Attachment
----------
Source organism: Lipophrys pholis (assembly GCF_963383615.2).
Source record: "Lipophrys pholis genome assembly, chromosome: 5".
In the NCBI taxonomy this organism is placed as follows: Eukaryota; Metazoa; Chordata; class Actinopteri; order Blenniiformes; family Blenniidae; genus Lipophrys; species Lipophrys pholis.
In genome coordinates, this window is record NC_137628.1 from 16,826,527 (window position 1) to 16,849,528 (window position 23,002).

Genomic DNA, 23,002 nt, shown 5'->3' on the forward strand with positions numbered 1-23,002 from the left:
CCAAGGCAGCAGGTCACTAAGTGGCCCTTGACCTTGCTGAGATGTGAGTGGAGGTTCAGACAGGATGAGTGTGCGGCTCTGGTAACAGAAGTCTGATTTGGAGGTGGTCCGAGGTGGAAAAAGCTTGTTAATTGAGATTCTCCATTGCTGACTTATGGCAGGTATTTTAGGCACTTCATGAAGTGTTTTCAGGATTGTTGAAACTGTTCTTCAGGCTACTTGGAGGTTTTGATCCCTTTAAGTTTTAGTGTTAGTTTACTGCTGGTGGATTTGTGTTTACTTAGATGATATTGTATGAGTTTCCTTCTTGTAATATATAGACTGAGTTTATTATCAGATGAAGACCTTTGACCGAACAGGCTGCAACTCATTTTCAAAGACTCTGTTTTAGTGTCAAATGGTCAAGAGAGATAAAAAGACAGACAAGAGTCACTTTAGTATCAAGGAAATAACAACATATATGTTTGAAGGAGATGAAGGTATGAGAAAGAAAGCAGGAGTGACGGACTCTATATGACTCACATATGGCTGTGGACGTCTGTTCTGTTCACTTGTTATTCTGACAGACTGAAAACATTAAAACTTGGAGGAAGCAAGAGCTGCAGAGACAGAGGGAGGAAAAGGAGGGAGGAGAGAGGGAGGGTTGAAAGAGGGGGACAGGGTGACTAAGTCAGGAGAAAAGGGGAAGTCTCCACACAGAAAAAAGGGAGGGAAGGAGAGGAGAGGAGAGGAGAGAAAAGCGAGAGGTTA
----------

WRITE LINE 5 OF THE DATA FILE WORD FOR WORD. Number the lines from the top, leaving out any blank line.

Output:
Genomic DNA, 23,002 nt, shown 5'->3' on the forward strand with positions numbered 1-23,002 from the left: